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Greens’ bill to keep Indonesian children out of Australian adult prisons

The Greens will in the Senate this week introduce a bill which seeks to stop any more Indonesian children accused of people smuggling from being detained in Australian adult prisons.

"At least 34 Indonesian children have been freed by Australian courts and returned home after months of unnecessary anguish and detention," Greens' immigration and children spokesperson, Sen. Sarah Hanson-Young, said today.

"The Prime Minister has not taken seriously legitimate questions about using x-rays in the age determination process. The Indonesian government has raised its serious concerns and wants the process improved.

"Wrist and dental x-rays to determine a person's age have been discredited by medical professional groups in Australia and internationally. This bill will rule out their use by the Australian Federal Police. The burden should be on Australian authorities to treat children as children until their ages are proven otherwise.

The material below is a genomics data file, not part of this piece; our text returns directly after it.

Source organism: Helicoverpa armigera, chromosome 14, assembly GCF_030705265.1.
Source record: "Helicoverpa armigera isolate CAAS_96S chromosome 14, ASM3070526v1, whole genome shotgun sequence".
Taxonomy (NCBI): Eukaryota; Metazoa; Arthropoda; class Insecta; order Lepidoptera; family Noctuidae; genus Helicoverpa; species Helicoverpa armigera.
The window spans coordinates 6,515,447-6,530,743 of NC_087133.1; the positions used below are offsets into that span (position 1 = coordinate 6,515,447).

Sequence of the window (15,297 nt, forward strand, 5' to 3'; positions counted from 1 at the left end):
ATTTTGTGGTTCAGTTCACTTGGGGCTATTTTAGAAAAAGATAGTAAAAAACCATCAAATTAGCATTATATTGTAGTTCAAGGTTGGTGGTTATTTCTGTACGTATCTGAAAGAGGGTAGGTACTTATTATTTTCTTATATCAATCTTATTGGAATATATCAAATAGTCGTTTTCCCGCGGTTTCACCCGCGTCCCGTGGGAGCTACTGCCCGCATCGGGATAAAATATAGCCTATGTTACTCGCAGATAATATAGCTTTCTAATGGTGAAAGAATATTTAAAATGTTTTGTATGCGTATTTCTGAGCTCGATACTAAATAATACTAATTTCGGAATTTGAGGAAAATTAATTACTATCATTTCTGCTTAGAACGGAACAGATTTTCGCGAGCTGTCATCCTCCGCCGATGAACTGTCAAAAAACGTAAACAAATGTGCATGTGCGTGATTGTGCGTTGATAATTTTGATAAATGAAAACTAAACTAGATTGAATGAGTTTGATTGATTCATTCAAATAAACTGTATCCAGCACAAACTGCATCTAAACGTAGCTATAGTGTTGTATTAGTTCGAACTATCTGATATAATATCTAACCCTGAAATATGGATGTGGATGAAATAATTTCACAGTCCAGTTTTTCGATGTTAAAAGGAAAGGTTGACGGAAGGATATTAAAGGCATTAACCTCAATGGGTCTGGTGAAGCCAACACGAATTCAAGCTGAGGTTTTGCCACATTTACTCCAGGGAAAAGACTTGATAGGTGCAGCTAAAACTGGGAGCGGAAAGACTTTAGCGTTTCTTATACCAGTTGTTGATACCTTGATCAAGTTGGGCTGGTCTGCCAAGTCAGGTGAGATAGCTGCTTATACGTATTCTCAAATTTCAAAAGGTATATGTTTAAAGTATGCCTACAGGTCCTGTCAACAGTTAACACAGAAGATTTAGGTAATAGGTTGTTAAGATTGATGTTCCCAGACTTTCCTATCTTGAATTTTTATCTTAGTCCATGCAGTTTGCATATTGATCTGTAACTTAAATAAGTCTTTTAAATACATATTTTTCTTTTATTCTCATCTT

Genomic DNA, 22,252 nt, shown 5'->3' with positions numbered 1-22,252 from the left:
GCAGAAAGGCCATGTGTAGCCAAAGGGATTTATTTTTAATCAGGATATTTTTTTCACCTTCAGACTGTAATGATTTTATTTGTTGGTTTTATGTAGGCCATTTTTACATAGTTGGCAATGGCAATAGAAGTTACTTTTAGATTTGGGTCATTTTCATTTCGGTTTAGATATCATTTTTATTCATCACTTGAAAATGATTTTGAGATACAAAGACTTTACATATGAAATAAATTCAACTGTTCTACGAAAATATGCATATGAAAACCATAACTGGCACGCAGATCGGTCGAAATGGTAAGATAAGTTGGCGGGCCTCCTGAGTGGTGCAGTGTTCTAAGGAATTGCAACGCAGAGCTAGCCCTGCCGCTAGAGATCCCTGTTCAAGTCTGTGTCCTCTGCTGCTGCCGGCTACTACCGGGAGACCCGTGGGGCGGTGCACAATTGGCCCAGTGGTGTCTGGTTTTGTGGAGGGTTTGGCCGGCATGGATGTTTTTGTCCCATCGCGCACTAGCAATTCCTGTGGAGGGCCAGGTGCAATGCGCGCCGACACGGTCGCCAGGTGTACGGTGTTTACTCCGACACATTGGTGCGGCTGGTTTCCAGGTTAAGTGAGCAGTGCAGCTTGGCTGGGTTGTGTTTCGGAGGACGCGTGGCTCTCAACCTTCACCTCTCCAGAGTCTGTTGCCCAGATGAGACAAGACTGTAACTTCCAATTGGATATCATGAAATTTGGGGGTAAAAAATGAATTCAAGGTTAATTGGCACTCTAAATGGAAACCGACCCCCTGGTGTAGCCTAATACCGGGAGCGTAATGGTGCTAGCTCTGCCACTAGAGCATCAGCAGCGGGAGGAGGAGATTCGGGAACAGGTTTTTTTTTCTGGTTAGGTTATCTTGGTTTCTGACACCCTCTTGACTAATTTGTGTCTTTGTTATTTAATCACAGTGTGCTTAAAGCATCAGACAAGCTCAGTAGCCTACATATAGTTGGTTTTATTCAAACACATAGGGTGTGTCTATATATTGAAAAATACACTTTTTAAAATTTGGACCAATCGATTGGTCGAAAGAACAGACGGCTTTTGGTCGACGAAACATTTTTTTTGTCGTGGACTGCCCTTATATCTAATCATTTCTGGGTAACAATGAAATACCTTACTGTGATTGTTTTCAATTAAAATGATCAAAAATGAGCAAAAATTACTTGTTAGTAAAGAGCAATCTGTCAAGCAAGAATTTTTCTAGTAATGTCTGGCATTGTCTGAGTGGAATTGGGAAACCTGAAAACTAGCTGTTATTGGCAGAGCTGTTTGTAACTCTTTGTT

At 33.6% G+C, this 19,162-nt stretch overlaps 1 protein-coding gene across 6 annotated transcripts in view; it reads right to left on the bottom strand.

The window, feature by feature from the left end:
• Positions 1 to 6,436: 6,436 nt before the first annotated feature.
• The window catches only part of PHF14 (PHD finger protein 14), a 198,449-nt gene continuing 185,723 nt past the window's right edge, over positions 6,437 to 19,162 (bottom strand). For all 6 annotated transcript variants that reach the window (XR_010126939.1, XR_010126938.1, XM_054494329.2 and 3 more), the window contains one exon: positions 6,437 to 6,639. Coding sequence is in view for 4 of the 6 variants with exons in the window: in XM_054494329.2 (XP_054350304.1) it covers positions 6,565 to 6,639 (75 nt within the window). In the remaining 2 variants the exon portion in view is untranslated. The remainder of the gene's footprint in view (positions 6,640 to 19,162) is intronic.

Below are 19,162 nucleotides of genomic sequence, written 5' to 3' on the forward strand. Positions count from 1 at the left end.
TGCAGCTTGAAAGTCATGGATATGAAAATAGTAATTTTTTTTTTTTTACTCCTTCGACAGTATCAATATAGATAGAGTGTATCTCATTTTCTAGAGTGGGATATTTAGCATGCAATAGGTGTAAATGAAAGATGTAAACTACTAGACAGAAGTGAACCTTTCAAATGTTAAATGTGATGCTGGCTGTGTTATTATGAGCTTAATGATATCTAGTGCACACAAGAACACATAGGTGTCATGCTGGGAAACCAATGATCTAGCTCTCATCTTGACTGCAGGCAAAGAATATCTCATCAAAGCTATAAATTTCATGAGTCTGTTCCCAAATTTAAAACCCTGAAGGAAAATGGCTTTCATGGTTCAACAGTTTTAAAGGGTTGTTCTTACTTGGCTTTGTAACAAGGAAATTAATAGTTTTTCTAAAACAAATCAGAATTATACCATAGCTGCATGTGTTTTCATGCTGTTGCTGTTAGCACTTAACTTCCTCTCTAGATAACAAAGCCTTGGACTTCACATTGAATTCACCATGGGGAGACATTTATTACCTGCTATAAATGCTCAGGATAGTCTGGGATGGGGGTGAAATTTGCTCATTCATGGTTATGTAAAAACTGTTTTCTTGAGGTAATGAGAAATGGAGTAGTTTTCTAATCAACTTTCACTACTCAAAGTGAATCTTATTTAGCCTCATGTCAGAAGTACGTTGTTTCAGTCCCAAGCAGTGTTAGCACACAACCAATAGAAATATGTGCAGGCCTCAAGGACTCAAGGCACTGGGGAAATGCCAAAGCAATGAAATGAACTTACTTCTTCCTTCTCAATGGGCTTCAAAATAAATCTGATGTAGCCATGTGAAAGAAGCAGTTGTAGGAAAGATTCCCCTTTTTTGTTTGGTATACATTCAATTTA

"Last week Amnesty International told the immigration detention inquiry the mental and physical health of Indonesian children was being damaged because the children were being kept in adult prisons. No child, regardless of their nationality, should be kept in an adult prison anywhere."

The Greens' Crimes Act Amendment (Fairness for Minors) Bill 2011 will set a 14-day limit for charging a person with being a people smuggler when they say they are a minor. The age determination process must be concluded within 30 days.

"The Gillard government must do more and act quickly," Sen. Hanson-Young said.

"The Greens' bill gives a process that is fair, just and protects those who are found to be children."

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